Thai traditionalists warn tattoo enthusiasts that ordinary ‘decorative’ tattoos have no power to protect or bless them. In the traditionalist’s eyes they are executed using modern electric machines in the hands of tattooists with little true feeling. Consequently the tattoos lack authority and integrity and are perceived to lack magic. Such tattoos would have little power to act as a protective amulet or talisman or to bring good fortune to the wearer. Quite often, the tattoo will not be recognisable as it will be a Thai script reproducing prayers and sometimes it will be a ‘yantra,’ a pattern which is less graphic than an animal and composed merely of dots. Each component of each yantra, right down to a single dot, has specific and significant meaning. The traditional Buddhist tattoo is of a geometric design based on images of the Buddha, Bodhisattvas, the Lotus or some other type of Buddhist symbol that is said to attract luck, wealth and blessings as well as providing insurance against evil spirits


Another Thai tattoo that performs more or less the same functions is a Hindu Sanskrit tattoo that is based on the fearsome Hindu gods and deities such as the four faced Buddha, the Holy Eagle, the Heavenly Dog, Hanuman the Monkey God, and a Wealth Deity which make the evils spirits retreat. Many tattoos are of animals, the most popular being the tiger. The tattoo of a tiger represents the tigers’ spirit and the lower back is a favoured location as the tiger spirit will be in control of your life. Angelina Jolie submitted to the classical tiger treatment at the hands of venerated tattoo master, Ajarn Noo Kanphai in 2004


A special Thai tattoo to improve your interpersonal and relationship skills called the Golden-Tongued Bird ‘Sha Li Ka’, is to improve your confidence and speaking skills, and it must work because it is seriously painful as it is applied to the tongue. The tattoo inked on the top of the head is intended to ‘flood your head with blessings to protect your soul’. This is called the ‘Yuan Shen Guan Ding’ tattoo. It is said that the soul resides up there, right alongside one’s store of good luck, and also any potential for success in business and relationships. The placement of the tattoo on the body has great significance in Thai tattooing, the closer a tattoo is to the head, where the soul is thought to reside the greater the power of the tattoo. For attracting special wealth, there are hand tattoos. Pieces of 24K gold flake inscribed with the wearer’s personal data are hand-pricked into the palm. Could his be the origin of the ‘golden handshake’?



In pacific cultures tattooing has a huge historic significance. Polynesian tattooing is considered the most intricate and skillful tattooing of the ancient world. Polynesian peoples, believe that a person’s mana, their spiritual power or life force, is displayed through their tattoo. The vast majority of what we know today about these ancient arts has been passed down through legends, songs, and ritual ceremonies. Elaborate geometrical designs which were often added to, renewed, and embellished throughout the life of the individual until they covered the entire body. In Samoa, the tradition of applying tattoo, or ‘tatau’, by hand, has long been defined by rank and title, with chiefs and their assistants, descending from notable families in the proper birth order. The tattooing ceremonies for young chiefs, typically conducted at the onset of puberty, were elaborate affairs and were a key part of their ascendancy to a leadership role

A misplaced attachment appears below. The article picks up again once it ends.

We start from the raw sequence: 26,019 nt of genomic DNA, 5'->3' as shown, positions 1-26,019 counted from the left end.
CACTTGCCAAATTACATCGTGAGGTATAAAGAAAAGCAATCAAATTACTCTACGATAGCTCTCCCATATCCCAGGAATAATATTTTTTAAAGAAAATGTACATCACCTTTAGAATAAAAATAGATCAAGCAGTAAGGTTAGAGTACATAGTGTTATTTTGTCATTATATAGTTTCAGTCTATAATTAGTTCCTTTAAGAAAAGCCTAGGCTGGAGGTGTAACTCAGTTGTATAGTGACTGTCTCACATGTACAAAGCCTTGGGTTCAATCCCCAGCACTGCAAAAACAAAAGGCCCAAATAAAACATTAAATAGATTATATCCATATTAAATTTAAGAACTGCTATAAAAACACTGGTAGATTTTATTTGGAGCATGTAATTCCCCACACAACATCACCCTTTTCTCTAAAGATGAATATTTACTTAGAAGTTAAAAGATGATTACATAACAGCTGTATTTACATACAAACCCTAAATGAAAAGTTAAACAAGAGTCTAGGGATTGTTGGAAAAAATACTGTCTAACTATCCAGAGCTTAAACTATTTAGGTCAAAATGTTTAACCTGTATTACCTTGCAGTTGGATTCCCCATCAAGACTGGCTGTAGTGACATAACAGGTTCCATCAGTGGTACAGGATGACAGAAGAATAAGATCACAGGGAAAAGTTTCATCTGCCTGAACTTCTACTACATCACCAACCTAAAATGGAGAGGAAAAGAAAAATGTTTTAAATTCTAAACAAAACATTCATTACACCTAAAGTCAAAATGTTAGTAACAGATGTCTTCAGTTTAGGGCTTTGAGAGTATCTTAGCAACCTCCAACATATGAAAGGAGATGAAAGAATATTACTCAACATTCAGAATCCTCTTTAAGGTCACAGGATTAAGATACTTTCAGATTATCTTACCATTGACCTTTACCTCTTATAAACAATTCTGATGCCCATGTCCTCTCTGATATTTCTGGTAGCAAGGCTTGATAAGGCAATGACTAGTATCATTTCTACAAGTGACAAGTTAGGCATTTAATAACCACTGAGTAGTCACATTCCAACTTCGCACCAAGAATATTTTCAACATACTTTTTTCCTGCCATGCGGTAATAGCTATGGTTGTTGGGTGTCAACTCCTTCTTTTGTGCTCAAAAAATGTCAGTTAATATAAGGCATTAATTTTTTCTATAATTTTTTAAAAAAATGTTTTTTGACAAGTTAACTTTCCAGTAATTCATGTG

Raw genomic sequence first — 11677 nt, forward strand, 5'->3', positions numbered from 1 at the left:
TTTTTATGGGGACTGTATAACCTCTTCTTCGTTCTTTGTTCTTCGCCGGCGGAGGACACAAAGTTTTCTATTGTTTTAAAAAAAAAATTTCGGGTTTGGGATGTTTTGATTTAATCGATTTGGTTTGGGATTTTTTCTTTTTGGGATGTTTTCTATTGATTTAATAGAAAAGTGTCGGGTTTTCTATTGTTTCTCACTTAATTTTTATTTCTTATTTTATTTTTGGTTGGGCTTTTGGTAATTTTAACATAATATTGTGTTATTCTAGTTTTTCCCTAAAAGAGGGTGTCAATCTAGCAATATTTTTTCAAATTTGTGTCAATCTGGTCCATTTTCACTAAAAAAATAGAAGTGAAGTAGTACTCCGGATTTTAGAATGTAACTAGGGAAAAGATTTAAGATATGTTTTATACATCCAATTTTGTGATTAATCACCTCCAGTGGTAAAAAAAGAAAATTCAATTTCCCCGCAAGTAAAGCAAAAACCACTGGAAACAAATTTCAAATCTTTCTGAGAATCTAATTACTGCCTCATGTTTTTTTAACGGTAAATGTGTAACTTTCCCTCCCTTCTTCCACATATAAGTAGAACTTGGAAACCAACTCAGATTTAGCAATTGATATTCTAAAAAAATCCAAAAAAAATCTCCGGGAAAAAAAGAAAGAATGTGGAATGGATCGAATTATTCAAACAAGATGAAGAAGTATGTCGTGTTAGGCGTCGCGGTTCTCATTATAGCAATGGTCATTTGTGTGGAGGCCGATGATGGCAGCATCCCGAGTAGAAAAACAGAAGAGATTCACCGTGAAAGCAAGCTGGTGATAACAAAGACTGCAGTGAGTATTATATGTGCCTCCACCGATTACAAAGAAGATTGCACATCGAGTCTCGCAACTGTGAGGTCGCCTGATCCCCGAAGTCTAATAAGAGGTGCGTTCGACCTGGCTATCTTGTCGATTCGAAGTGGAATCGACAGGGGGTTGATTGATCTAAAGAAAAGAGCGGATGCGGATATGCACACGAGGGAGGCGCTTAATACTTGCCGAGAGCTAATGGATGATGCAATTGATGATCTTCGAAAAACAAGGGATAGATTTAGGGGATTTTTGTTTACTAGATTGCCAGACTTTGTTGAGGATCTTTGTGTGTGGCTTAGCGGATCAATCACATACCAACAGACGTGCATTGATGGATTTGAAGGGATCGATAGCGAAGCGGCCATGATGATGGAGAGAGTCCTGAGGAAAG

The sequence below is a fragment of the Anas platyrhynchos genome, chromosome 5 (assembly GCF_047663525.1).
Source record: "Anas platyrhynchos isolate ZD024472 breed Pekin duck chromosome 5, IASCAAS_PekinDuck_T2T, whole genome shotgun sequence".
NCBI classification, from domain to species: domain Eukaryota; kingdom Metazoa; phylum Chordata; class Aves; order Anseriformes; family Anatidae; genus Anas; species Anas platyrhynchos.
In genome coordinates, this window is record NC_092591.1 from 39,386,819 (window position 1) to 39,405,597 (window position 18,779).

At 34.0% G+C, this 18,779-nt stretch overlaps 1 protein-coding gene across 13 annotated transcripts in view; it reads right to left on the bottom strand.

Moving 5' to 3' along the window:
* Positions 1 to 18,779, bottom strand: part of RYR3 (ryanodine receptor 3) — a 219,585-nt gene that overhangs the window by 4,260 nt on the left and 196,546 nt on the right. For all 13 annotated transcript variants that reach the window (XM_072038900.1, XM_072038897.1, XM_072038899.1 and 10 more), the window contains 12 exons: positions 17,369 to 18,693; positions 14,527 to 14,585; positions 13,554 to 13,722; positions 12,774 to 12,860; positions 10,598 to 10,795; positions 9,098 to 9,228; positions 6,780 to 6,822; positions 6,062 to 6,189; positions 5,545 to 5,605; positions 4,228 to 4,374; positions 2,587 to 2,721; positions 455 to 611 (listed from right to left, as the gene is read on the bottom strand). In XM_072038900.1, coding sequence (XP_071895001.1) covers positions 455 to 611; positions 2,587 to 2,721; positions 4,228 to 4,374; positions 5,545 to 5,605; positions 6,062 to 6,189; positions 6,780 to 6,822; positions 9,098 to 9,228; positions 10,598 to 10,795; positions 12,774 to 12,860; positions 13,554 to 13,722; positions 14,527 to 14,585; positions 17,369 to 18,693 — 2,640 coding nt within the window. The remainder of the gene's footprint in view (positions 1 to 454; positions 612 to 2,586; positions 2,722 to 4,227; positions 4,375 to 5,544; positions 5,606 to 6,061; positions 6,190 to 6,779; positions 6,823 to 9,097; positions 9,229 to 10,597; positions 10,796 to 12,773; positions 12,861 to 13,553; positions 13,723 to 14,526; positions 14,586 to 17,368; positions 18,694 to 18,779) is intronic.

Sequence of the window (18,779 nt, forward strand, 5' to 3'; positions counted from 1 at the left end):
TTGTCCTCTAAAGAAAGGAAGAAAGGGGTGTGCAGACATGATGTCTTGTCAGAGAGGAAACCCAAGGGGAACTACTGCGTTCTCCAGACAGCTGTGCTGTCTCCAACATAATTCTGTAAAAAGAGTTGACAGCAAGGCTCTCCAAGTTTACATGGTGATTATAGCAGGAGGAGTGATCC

The permanent marks left by the tattoo artists would forever celebrate their endurance and dedication to cultural traditions. The first Europeans who set foot on Samoan soil were members of a 1787 French expedition. They got a closer look at the natives and reported that ‘the men have their thighs painted or tattooed in such a way that one would think them clothed, although they are almost naked’. the mythological origins of Samoan tattooing and the extraordinary cross-cultural history of tatau has been transported to the migrant communities of New Zealand, and later disseminated into various international subcultures from Auckland to the Netherlands. The Hawaiian people had their traditional tattoo art, known as ‘kakau’. it served them not only for ornamentation and distinction, but to guard their health and spiritual well-being. Intricate patterns, mimicking woven reeds or other natural forms, graced mens arms, legs, torso and faces. Women were generally tattooed on the hand, fingers, wrists and sometimes on their tongue. The arrival of western missionaries forced this unique art form into decline as tattooing has been discouraged or forbidden by most Christian churches throughout history.